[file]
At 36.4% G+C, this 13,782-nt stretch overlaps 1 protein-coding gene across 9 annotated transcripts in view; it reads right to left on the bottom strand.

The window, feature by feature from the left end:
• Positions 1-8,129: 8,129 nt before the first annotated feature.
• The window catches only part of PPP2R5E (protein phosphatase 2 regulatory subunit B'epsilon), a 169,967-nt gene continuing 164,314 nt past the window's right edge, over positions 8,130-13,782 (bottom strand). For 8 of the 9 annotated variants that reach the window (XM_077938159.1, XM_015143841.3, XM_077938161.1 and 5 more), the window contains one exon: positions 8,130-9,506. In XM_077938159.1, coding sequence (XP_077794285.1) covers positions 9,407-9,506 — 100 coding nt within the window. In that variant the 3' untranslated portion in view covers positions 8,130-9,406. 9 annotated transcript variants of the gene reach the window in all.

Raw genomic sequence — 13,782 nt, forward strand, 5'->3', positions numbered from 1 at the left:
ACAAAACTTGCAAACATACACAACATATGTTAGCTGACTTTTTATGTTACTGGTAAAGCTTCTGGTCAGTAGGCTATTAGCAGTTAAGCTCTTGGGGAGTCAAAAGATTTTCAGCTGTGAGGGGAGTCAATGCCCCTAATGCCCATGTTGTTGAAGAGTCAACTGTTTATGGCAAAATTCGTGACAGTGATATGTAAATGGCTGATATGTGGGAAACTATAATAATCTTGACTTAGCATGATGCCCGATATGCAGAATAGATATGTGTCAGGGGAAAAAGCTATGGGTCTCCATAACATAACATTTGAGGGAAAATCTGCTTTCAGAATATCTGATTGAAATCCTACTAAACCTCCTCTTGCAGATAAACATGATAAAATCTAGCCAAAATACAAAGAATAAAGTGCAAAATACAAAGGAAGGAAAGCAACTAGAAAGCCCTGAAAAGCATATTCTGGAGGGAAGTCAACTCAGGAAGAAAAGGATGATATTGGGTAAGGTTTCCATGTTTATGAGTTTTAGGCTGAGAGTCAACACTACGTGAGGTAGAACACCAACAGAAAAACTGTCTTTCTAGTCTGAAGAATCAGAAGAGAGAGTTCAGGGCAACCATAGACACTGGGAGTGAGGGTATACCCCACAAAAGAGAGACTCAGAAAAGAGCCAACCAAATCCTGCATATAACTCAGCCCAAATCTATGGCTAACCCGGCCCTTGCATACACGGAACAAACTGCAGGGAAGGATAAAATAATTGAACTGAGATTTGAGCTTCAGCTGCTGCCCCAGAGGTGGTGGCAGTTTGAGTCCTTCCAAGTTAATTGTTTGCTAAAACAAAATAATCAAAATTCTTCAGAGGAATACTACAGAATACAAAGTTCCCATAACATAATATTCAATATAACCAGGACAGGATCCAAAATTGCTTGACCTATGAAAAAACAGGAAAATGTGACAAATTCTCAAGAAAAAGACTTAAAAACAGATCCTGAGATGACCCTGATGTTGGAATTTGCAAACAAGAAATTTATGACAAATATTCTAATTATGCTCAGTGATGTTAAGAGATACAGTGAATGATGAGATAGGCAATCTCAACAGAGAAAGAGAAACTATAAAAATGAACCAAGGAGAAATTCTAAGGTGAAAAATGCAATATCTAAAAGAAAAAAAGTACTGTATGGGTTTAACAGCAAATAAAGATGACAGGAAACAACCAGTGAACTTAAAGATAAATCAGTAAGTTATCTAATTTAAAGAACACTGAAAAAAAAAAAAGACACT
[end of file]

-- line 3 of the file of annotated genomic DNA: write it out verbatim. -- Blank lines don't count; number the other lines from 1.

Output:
• Positions 1-8,129: 8,129 nt before the first annotated feature.